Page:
Getting Past the Propaganda

Iranian Military EW Cadres
Iranian military EW cadres watch their screens during a military exercise in 2021. Iranian propaganda frequently mentions supposed state-of-the-art Iranian electronic warfare capabilities, and the armed forces’ readiness for combat in the electromagnetic spectrum.

A new book casts much-needed light on the electronic and cyberwarfare postures of the armed forces of the Islamic Republic of Iran.

It is no secret that we are big fans of the Lightning Press at Armada. The publishing house produces some of the best overviews of foreign militaries available in the public domain. In the past, we have had Norm Wade, the press’ owner and author, as a guest on our Radioflash! podcast. In late 2022, Mr. Wade’s book on the military of the Democratic People’s Republic of Korea (DPRK) revealed how the DPRK’s Korean People’s Army uses Electronic Warfare (EW) to support its manoeuvre force.

You can image our excitement when Mr. Wade’s latest addition to Lightning Press’ OPFOR Smartbook series reached us. Published in June OPFOR Smartbook-4: Iran and the Middle East looks, in part, at the Islamic Republic of Iran’s military. Getting reliable and detailed information on the Iranian armed forces is difficult. Nonetheless, Mr. Wade’s book provides one of the most comprehensive assessments of Iran’s military, and some useful indications of her electronic and cyberwarfare postures.


The Iranian regime routinely uses cyberwarfare at the strategic level to “influence the (Iranian) population’s ideological and cultural exposure,” writes Mr. Wade. Cyberwarfare is also used internationally to harass and intimidate opponents of the regime based abroad, and to promote the Iranian regime’s official narratives. In November 2021, Armada reported on Iranian cyberoperations against her US and Saudi Arabian strategic rivals. As the article states, cyberoperations are also a favoured way for the Iranian government to perform espionage and intelligence-gathering.

What is less clear is the extent to which the Iranian military would employ cyberwarfare at operational and tactical levels. We reported in 2019 that US Cyber Command may have attacked elements of Iran’s Integrated Air Defence System. These attacks may have followed Iran’s shootdown of a US Navy Northrop Grumman RQ-4A Global Hawk uninhabited aerial vehicle on 20th June 2019. Assuming this attack did take place, it would be surprising the Iranian military did not try to beef up the cyber defences of its military networks.

The book does reveal that the Islamic Revolutionary Guard Corps (IRGC) is responsible for offensive military cyberoperations. Iran has two groups of forces: The IRGC arose out of the 1979 Iranian Revolution and is responsible for defending Iran’s regime and Islamic theocracy. Iran’s other military, the Artesh, is more conventional, primarily focused on protecting the country from external threats. As one can image, the respective missions of the two services can overlap. Both the Artesh and IRGC possess full panoplies of sea, land and air forces. Mr. Wade reveals that the IRGC possesses a dedicated Electronic Warfare and Cyber Defence Organisation. Offensive cyber operations are also the responsibility of the country’s Cyber Defence Command.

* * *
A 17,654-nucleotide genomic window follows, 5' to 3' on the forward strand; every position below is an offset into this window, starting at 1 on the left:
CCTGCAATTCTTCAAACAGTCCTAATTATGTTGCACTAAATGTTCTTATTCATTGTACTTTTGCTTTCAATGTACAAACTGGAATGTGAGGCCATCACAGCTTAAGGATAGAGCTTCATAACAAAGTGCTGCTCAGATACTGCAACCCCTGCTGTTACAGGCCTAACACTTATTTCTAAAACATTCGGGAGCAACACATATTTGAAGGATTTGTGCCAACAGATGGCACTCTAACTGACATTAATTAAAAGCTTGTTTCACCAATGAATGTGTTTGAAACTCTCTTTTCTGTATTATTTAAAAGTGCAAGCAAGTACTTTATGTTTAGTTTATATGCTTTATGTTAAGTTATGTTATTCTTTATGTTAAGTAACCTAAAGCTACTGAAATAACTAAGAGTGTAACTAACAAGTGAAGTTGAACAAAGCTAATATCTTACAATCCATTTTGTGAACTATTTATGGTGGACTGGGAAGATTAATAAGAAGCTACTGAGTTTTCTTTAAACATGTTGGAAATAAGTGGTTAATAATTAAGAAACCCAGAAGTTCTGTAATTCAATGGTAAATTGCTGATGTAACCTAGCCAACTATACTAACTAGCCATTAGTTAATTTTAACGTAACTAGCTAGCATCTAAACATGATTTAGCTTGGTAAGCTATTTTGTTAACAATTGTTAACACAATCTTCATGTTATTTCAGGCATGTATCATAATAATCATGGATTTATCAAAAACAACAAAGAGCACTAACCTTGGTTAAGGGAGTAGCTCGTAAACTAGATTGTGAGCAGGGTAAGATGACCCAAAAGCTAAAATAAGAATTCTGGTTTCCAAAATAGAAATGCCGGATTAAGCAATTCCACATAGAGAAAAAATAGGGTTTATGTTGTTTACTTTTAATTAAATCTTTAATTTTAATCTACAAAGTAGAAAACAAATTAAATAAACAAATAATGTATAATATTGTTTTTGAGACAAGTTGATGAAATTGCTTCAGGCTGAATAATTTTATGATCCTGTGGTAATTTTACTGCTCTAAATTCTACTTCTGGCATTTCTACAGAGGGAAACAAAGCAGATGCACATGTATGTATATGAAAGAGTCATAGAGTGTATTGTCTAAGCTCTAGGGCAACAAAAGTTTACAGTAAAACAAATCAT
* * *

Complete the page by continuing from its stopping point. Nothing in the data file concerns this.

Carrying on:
Electronic Warfare

Strategic-level electronic warfare in Iran, specifically Signals Intelligence (SIGINT) collection, is the responsibility of the Ministry of Intelligence and Security writes Mr. Wade. He adds that one of the stated military modernisation goals of Iran is to improve the country’s electronic warfare posture. EW modernisation is one of the country’s goals outlined in its current five-year military plan. Beyond this, we have little additional information on how the Iranian armed forces organise and deploy their EW capabilities. We know little of Iranian EW doctrine nor exactly what electronic warfare systems are used. This is not a failing on the author’s part. One effects of Russia’s ongoing war in Ukraine is the ability to collect information from the theatre of operations on how the former’s armed forces are fighting in the electronic spectrum.

Scant information is available in this regard vis-à-vis the Iranian military. For example, no data appears to have reached the public domain on the use of EW by Iranian proxies during Yemen’s long civil war. Almost no public information on how Iranian proxies in Syria and Lebanon such as Hamas have used EW seems to exist. Where information on Iranian EW is publicly available, it often seems confined to blusterous propaganda reports. These reports gush about Iranian EW exercises or newly-introduced kit will devastated Iran’s rivals. Hardly material for rigorous analysis.

With Ukraine aflame and tensions running high with the People’s Republic of China, it is easy to forget that Iran still poses a clear and present threat to the strategic interests of the US and her allies. These threats are underscored by Tehran’s support of insurgents operating in Iraq, Syria and Lebanon, and her deep opposition to Israel. Iran’s ability to threaten closure of the Persian Gulf, a maritime choke point through which up to 30 percent of the world’s oil consumption flows through daily according to the Strauss Centre thinktank at the University of Texas, is a major cause of concern. Fortunately, the Lightning Press’ latest work helps us makes sense of Iran’s armed force, its current practices and the direction of travel for their electronic and cyberwarfare postures.

Iranian Kaman-12 UAV equipped with underwing electronic warfare pods
In October 2022, photographs of Iran’s HESA Kaman-12 Uninhabited Aerial Vehicle (UAV) equipped with what was claimed were under-wing electronic warfare pods surfaced on social media. The UAV is thought to be flown by the Islamic Republic of Iran Air Force.

by Dr. Thomas Withington

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